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Change from being identifed by first name to middle name

Change from being identifed by first name to middle name

Posted: 21 Jan 2013 6:58PM GMT
Classification: Lookup
I have noticed that around the 1930's to 1940's some people have switched from being known by their first and last names to using their middle and last names, not only on the census and in articles, but also on legal documents.

Does anyone know why?

Thanks in advance for any help!

Re: Change from being identifed by first name to middle name

Posted: 21 Jan 2013 9:29PM GMT
Classification: Query
The only way to know why is to ask them! (I realize they may be dead now)
Sometimes they liked the middle name better, or didn't want to be confused with someone with a similar name.
I don't think there is any one societal reason why someone would do that.

Re: Change from being identifed by first name to middle name

Posted: 28 Jan 2013 8:40AM GMT
Classification: Query
Edited: 28 Jan 2013 8:42AM GMT
Think about the merciless teasing at school & then also sometimes later in the work place,
If you were called "DUDLEY" & it was shortened to "DUD" you might get fed up at always being the dud or useless one!!.
When you moved house or changed job you might swop names around or even use another one already in the family, to avoid a repetition. It wouldnt worry me, as I have had many different variation used on my name when changing locations. But some could get very upset, and, & some people can be very irritating in this respect.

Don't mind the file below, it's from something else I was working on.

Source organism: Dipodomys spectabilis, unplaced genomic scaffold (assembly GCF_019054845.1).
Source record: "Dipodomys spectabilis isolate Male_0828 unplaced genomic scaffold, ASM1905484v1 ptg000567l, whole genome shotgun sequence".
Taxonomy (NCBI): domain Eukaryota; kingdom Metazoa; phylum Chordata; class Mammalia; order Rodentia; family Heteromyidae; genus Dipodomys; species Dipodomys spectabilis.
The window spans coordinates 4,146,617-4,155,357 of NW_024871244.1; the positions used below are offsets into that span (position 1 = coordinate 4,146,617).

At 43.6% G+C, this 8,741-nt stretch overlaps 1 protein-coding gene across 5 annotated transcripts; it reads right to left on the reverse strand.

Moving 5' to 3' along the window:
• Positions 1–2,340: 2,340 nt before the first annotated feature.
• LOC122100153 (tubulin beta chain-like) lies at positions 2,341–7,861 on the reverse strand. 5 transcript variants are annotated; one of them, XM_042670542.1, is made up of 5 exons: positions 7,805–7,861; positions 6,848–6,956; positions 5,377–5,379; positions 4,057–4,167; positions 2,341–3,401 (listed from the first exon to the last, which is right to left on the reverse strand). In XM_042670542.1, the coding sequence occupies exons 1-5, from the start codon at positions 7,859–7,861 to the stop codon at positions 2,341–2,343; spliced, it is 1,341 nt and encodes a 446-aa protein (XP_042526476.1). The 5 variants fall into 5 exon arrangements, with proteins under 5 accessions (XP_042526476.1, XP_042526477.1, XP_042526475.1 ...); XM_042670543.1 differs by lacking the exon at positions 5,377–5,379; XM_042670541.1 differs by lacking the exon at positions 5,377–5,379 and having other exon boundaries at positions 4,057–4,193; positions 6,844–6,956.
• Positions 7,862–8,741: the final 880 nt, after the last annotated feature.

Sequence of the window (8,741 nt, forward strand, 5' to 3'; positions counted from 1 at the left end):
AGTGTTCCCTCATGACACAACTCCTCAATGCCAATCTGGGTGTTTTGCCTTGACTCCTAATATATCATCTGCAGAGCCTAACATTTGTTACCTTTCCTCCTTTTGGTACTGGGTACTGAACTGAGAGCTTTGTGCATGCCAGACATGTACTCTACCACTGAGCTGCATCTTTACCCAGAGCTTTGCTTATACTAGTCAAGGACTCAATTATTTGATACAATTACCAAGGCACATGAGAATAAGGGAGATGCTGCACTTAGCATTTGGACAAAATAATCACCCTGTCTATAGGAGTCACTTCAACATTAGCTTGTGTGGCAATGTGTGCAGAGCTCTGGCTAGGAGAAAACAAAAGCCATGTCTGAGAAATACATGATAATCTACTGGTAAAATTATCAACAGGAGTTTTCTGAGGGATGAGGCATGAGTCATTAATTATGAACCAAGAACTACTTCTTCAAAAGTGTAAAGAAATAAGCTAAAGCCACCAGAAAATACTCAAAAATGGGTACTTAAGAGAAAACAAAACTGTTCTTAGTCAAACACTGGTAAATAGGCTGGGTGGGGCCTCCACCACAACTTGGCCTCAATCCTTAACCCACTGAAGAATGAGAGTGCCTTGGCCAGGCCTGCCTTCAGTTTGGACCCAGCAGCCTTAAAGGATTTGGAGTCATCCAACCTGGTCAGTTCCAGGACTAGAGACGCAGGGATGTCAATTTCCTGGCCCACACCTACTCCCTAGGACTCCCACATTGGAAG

Another example is if your called "DONALD" & people started singing/humming "Old McDonald had a Farm" every time they saw you.
Or even if there was a local infamous person with the same or similar name, you might want to change.
Besides I expect that by the 1940-50s the Victorian ethics were begining to loose their grip on people

Re: Change from being identifed by first name to middle name

Posted: 29 Jan 2013 11:53AM GMT
Classification: Query
You mention the 1930's and 40's. Did the people you're wondering about become young adults at that time? Did they belong to the same ethnic or religious groups? If so, that might narrow things down. Perhaps they felt comfortable reject the naming traditions their culture or religion imposed but didn't want to go to the trouble of legally changing their name. Some cultures name their children after grandparents, uncles, and aunts. Others name their children according to the saint's day nearest to their child's birthday.
Some of my ancestors are Scottish and they named their children in a very predictable way until the latter part of the 19th century.

Re: Change from being identifed by first name to middle name

Posted: 16 Feb 2013 6:35PM GMT
Classification: Query
My father was born John, during the war he became Johnny and when he went to university - his story was that there were too many Johns so he switched to using his middle name of Erwin. On official documents he signed J. Erwin, in everyday use he simply went by Erwin. When we chose middle names for our children we thought about the impact of switching to a shortened or middle name rather than the first name
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